Recycling and Repurposing Old Oil
There are other ways to repurpose and recycle your old engine oil. Energy recovery is one potential method. Various industrial processes – such as power plants and cement kilns – can burn used oil for fuel. This lessens the demand for other fossil fuels, although they must be closely monitored and regulated since they release emissions.
Asphalt production is another potential use for used oil since some of it can be mixed into asphalt used in road construction. This enhances the properties inherent in the asphalt itself and acts as a binding agent. It is a practical addition to the asphalt mix and gives us strong road surfaces on which to drive. Next time you drive down a newly paved road, imagine your used engine oil could be in there somewhere!
As already mentioned, a lot of industrial processes can use old oil. It works as a lubricant in various processes in which high-quality oil is not required. For example, manufacturing settings can use it to lube their hinges and chains. What is more, some used oil can be used in oil-based products as a feedstock. Industrial oils, certain types of rubber, and rust preventatives can contain old oil.
Are we moving toward a more sustainable future for used oil?
There are several major challenges inherent in moving forward with repurposing and recycling used engine oil. All contaminants must be removed for successful re-refining and other forms of recycling to take place. Industry standards are indeed relatively high, and a failure to meet these standards results in poor-quality oil that cannot be used.
Furthermore, there are issues involving enforcement and regulations. Recycling and proper disposal of engine oil are subject to stringent regulations to prevent harm to the environment. It is imperative that these regulations are effectively enforced so that individuals and businesses follow disposal ethics and practices.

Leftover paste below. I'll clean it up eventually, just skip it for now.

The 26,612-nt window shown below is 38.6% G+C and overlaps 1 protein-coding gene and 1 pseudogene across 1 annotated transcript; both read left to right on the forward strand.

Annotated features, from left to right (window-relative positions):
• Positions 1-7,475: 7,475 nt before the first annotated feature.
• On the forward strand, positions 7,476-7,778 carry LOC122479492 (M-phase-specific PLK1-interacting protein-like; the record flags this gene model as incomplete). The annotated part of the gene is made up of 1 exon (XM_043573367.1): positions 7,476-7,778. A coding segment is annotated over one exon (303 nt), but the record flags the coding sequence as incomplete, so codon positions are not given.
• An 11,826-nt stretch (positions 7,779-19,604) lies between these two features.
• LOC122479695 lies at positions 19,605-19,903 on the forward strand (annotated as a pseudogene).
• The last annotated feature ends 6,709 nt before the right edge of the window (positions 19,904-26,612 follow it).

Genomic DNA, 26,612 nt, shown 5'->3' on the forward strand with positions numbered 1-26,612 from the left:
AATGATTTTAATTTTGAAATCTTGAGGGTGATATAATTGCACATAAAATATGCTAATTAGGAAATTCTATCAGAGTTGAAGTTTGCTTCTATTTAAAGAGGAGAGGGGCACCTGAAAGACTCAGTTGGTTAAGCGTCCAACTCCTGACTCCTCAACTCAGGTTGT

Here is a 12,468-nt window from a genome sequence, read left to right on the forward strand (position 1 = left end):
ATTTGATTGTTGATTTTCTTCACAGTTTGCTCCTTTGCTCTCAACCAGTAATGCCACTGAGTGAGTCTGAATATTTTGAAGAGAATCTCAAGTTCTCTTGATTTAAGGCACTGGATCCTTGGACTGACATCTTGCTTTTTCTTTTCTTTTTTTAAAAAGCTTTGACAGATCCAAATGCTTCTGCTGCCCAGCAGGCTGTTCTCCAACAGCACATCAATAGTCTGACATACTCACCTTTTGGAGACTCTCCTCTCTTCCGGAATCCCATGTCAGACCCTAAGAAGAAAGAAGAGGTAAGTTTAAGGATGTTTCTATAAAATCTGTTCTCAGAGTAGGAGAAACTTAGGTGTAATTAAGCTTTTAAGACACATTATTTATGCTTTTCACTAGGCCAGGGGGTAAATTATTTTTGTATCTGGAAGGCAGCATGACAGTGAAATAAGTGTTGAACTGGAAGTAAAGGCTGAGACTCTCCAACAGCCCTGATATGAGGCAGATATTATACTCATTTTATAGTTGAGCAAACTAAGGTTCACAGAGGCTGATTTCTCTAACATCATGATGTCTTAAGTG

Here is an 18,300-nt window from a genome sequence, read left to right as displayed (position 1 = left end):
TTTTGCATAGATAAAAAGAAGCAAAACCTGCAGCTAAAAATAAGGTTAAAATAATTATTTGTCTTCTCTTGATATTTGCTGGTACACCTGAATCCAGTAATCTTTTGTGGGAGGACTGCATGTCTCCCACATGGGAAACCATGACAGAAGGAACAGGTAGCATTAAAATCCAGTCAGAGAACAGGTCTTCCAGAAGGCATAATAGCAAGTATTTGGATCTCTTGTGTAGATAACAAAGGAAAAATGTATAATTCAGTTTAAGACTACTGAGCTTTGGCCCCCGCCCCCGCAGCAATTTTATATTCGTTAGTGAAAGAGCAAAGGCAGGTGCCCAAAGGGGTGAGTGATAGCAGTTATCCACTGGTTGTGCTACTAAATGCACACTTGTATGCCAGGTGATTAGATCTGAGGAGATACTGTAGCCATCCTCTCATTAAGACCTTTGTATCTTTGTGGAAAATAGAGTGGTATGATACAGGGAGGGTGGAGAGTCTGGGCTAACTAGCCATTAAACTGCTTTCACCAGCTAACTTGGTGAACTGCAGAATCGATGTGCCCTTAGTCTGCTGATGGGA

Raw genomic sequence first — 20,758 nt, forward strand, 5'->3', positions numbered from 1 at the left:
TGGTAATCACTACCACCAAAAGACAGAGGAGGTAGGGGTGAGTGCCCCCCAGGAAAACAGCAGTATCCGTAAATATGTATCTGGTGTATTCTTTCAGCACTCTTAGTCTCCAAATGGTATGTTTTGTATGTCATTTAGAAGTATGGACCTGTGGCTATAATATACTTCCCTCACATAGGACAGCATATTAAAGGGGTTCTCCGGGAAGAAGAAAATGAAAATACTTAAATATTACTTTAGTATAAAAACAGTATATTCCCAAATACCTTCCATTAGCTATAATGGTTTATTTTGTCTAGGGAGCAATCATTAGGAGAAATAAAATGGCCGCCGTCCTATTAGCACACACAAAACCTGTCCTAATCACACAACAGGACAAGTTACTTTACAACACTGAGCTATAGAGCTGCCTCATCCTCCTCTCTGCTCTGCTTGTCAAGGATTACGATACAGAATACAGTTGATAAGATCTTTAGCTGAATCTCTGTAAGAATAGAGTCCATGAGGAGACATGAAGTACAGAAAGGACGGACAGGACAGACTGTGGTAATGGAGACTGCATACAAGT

Of course, public awareness is another issue at play. Many people need to be made aware of how important it is for us to dispose of and recycle used oil responsibly. There are a lot of environmental hazards linked with improper disposal that many people do not know about.
Finally, it is essential to think about economic viability. Re-refining and recycling used oil are cost-effective but rely on technologies and processes that will cost money to develop and refine. Widespread adoption of these methods is impacted by economic viability.
After the Oil Change
The next time you take your vehicle to get an oil change, think about where that old engine oil might go. If you feel brave enough, ask your mechanic how they dispose of it and if they ever take it to be recycled or re-refined. You might just be surprised by the answers that they give to you. And if not, you can be the one to politely inform them about how old engine oil can be repurposed and recycled.
The truth is that used oil poses quite a few challenges that require the everyday driver, various industries, and governments to work together. There are sustainable solutions that help us conserve a resource as finite as oil, transforming it from an environmental hazard to a helpful resource.
A more sustainable future is possible. As automakers strive toward that future with advancements in electric technologies, we everyday consumers can do our part to learn about potential solutions such as re-refining and recycling old engine oil. Together, perhaps we can indeed make a positive impact on the economy and the environment.